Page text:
Pilot study to end night arrests suspended

[29 January 2015] – In February 2014, Israel’s military authorities announced the introduction of a pilot programme to issue written summonses in lieu of arresting children in the West Bank at night. This announcement followed concerns raised in the UK, The Netherlands, Australia and by UNICEF about the devastating effect of repeated night-time incursions into Palestinian communities by the Israeli military.

On 15 January 2015, the Dutch Foreign Minister, Bert Koenders, provided the Dutch Parliament with an update on progress made in implementing the pilot programme. According to the Foreign Minister’s statement, much of the information provided to Parliament was obtained during meetings with Israel’s chief military prosecutor in the West Bank, Lieutenant Colonel Maurice Hirsch. The Foreign Minister’s statement included the following information:
According to data collected by MCW, during the period in which the pilot programme was operational there was a five per cent reduction in the number of children arrested at night. However, in 67 per cent of cases in which summonses were used, they were delivered by the military after midnight in a process that continues to terrify the civilian population.
MCW submits that the following evidence indicates that no genuine attempt has been made by the military authorities to effectively replace night arrests with summonses and that the pilot programme has not been implemented in good faith:
  1. No details of the pilot study were made public to enable an independent assessment;
  2. Although described as a “pilot programme” the military authorities now concede that no statistics were kept which would enable internal or external assessment;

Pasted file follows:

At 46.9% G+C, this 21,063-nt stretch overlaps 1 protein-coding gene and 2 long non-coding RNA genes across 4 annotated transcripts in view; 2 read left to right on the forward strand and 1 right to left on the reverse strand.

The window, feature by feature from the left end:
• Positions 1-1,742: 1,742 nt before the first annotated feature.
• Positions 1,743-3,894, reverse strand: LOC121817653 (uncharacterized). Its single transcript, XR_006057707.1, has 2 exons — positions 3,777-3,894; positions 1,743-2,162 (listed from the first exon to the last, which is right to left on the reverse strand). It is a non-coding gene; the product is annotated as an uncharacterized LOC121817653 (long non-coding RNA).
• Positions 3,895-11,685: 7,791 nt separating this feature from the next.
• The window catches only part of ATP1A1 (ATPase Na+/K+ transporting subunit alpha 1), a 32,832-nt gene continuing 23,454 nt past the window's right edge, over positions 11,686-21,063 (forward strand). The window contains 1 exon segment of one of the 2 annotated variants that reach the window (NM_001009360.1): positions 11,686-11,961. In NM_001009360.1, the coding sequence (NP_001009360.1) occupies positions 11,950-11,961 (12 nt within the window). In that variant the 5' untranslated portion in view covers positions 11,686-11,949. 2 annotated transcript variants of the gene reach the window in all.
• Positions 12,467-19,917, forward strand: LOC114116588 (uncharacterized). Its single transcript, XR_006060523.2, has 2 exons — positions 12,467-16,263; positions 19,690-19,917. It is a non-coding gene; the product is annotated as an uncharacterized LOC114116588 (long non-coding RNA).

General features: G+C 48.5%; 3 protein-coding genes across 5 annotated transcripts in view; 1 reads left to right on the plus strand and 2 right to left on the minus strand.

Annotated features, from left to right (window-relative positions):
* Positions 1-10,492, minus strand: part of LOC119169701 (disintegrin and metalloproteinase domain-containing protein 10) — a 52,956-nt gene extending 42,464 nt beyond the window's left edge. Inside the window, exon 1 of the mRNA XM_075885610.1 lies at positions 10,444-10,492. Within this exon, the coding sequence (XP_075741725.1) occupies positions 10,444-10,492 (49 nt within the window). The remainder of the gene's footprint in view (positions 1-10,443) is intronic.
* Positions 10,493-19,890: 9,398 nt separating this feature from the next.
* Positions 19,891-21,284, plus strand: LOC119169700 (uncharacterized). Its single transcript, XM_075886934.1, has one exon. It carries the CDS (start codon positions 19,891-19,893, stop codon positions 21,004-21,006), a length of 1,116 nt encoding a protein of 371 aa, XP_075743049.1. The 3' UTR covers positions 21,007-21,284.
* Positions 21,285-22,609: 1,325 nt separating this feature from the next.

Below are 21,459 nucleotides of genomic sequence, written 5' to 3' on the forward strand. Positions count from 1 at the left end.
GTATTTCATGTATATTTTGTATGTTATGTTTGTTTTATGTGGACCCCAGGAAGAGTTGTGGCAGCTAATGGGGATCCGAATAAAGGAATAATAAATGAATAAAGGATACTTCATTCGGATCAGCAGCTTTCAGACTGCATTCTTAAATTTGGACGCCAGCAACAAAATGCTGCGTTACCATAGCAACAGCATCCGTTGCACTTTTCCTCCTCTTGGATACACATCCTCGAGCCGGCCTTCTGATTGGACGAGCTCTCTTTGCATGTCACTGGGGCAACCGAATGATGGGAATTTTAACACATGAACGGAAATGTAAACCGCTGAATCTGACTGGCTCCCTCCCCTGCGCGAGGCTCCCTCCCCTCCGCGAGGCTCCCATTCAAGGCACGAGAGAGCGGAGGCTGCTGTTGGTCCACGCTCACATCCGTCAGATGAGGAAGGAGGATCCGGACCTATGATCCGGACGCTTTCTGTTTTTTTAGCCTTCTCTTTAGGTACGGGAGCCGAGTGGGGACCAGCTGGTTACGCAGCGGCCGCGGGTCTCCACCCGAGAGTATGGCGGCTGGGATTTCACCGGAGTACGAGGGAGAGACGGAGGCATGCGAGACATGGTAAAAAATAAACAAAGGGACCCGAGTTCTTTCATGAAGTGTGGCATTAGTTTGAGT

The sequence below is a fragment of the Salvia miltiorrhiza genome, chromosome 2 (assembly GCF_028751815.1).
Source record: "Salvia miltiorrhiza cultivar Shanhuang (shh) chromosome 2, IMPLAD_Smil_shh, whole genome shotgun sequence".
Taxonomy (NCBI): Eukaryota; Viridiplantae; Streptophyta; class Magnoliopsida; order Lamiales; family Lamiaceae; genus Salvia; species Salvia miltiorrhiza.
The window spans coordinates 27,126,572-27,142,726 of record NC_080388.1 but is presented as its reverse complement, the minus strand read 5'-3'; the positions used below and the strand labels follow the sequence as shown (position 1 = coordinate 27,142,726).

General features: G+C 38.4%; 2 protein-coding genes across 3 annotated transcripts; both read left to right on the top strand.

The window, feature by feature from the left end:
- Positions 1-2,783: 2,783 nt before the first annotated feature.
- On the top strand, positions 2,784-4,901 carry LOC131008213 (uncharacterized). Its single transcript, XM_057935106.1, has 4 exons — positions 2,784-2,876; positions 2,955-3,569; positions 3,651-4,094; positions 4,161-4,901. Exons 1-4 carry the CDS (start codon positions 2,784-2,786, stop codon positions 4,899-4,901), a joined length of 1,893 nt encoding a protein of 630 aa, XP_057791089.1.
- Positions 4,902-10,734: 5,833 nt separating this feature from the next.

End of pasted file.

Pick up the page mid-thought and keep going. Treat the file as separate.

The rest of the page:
3. Two-thirds of the summonses were delivered at night in terrifying military raids; and
  4. The military official responsible for the implementation of the pilot study resides in a West Bank settlement established in violation of the Fourth Geneva Convention (Art. 49 as confirmed by the UN Security Council) and classified as a war crime under the Rome Statute of the International Criminal Court (Art. 8). The evidence indicates that repeated night-time raids by the Israeli military is an essential element in the military’s strategy of “demonstrating presence” in Palestinian villages located near settlements amounting to a systematic pattern of intimidation. These circumstances give rise to a clear perception of a conflict of interest.
In September 2014, MCW released a progress report following a review of 105 testimonies collected from children held in Israeli military custody and found that UNICEF’s 2013 assessment that “the ill-treatment of children who come in contact with the military detention system appears to be widespread, systematic and institutionalized throughout the process” still remains valid today.